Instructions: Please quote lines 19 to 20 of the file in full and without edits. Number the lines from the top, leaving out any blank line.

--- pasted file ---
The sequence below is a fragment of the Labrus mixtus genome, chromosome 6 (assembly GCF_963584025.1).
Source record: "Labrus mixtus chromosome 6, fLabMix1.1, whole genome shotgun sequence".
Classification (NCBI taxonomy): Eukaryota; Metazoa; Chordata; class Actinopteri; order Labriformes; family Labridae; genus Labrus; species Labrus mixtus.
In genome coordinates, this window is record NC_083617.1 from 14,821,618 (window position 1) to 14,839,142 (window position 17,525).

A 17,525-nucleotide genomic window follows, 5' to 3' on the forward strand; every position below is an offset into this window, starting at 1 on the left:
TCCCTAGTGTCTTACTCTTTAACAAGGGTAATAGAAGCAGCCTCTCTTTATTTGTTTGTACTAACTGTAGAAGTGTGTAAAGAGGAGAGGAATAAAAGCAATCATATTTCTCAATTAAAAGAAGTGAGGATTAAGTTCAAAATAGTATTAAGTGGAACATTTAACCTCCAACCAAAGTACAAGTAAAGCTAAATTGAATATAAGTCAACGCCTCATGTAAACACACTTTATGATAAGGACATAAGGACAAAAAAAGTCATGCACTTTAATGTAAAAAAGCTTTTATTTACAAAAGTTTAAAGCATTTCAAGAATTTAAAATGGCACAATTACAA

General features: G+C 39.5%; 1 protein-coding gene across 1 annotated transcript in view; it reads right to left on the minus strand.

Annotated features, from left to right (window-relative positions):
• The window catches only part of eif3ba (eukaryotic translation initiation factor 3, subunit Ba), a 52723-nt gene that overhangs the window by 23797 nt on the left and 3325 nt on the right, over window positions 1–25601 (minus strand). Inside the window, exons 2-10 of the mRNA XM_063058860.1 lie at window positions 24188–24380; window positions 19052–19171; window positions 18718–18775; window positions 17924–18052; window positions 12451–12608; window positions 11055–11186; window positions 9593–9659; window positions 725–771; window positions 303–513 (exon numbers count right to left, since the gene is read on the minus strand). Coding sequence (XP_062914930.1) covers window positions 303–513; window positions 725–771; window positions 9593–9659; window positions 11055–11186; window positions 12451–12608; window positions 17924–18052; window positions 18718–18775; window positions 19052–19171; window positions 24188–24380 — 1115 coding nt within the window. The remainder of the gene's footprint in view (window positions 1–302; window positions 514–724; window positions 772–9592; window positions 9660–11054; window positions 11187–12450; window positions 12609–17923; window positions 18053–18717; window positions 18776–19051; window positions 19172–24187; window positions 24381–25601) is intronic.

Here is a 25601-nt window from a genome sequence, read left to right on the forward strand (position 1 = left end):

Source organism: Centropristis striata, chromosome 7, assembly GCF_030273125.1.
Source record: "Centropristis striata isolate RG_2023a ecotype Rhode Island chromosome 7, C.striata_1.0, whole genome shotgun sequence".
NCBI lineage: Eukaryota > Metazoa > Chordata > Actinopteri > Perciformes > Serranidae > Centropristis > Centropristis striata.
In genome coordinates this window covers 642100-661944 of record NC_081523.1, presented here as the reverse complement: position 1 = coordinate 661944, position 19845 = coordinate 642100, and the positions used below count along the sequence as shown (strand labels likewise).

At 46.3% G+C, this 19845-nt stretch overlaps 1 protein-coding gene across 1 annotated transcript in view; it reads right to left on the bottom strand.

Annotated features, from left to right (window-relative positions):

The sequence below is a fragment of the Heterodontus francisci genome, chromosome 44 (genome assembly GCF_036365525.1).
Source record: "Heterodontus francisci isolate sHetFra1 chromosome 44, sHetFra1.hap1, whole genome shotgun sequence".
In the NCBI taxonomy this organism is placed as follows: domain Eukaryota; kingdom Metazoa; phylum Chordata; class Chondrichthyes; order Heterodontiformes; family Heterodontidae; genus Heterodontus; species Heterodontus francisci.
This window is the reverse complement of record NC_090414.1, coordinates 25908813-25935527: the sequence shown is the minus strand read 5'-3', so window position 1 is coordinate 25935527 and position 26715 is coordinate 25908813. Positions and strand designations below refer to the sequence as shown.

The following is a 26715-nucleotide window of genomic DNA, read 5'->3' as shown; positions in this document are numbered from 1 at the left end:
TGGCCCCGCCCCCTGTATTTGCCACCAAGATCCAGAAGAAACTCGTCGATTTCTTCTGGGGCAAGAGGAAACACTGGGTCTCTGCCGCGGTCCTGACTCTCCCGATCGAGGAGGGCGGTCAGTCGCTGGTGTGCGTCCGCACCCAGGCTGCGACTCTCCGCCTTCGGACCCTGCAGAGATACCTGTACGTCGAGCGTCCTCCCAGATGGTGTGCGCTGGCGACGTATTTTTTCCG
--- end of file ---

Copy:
In the NCBI taxonomy this organism is placed as follows: domain Eukaryota; kingdom Metazoa; phylum Chordata; class Chondrichthyes; order Heterodontiformes; family Heterodontidae; genus Heterodontus; species Heterodontus francisci.
This window is the reverse complement of record NC_090414.1, coordinates 25908813-25935527: the sequence shown is the minus strand read 5'-3', so window position 1 is coordinate 25935527 and position 26715 is coordinate 25908813. Positions and strand designations below refer to the sequence as shown.